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From sixties surfers to the Sun King’s court, five top films for fashion at TIFF

Miss Julie (1890)

Jessica Chastain plays the eponymous Irish aristocrat bent on seducing daddy’s valet (Colin Farrell) in this remake of August Strindberg’s classic play, which takes place over the course of one night. Chastain is suitably irresistible in a turquoise princess frock – the style had taken the women’s fashion world by storm in the late 19th century. Costume designer Consolata Boyle knows something about outfitting regal ladies, having clothed Helen Mirren as the Queen in The Queen and Meryl Streep as Margaret Thatcher in The Iron Lady.

The Theory of Everything (1965)

Bow ties, cardigans, tweed: Who knew the smartest man in the world once had a pretty natty fashion sense? Costume designer Steven Noble referenced personal photographs to recreate the wardrobes of the famous physicist Stephen Hawking and his first wife Jane Wilde (played by Eddie Redmayne and Felicity Jones). The movie – a love story about the couple’s relationship, which began shortly before Hawking’s diagnosis – is already being tapped as a likely contender for the Best Costume Design Academy Award.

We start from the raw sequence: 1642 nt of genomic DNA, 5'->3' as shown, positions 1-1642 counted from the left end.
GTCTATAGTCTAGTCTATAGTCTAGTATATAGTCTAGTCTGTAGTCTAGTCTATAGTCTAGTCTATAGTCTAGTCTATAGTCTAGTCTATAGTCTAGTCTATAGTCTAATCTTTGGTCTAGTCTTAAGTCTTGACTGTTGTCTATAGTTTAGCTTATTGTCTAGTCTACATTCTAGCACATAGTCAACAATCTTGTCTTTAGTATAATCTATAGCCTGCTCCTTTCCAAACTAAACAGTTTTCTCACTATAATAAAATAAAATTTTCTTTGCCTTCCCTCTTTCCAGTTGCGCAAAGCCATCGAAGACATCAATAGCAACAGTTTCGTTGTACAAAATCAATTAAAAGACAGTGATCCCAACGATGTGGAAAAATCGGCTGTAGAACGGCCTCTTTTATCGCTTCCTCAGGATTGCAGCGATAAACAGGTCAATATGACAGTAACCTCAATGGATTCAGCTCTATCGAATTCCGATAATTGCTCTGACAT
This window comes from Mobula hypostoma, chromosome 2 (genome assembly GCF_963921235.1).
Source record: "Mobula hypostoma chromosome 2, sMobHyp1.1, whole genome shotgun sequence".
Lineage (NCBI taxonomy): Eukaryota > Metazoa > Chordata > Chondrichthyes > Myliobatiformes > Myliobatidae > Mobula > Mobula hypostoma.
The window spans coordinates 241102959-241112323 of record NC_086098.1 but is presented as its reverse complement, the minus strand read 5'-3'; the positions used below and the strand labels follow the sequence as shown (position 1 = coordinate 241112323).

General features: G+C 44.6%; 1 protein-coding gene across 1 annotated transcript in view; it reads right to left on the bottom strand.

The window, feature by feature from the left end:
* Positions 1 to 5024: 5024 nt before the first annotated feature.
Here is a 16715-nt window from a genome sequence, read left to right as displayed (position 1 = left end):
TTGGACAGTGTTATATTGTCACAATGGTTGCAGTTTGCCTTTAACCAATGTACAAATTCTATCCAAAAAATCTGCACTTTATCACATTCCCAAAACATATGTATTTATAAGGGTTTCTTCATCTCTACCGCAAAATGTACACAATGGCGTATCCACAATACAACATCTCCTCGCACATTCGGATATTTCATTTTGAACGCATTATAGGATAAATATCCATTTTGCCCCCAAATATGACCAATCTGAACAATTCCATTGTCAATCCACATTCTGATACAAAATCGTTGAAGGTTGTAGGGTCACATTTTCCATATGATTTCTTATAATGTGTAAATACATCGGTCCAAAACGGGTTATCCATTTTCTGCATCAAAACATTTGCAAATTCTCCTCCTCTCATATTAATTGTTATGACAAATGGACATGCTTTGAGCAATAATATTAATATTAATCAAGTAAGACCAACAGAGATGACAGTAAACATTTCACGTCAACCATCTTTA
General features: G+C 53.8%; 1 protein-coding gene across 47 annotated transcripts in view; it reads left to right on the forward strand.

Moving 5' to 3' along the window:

Love and Mercy (1961)

This biopic of the tormented musical genius Brian Wilson looks back on the Beach Boys before they started dressing like a gang of Hawaiian tourists. Costume designer Danny Glicker has done the sixties and seventies before in Milk, which earned him a 2009 Oscar nod. In this movie, he nails the endless-summer aesthetic, proving that the only thing that was more essential than having a surfboard was a pair of supershort swim trunks to ride it in.

A Little Chaos (set in 1690)

Putting Kate Winslet in a corset isn’t exactly breaking new ground. But when a movie is set in the court of the Sun King, a certain level of sartorial splendour can be expected. Winslet plays a free-spirited (and finely attired) gardener hired to help transform the gardens of Versailles. The film’s costume designer is Joan Bergin, who has won three Emmys for her work on The Tudors and also dresses the First Lady of Ireland, Sabina Higgins.

Eden (1990)

French auteur Mia Hansen-Love chronicles the rise of electronic dance music and rave culture in Paris in this portrait of the recent past with costume design by Judy Shrewsbury. Characters include Guy-Manuel de Homem-Christo and Thomas Bangalter, better known now as Daft Punk. This means robo masks are likely to make an appearance, along with many other questionable fashion trends born of beats culture.

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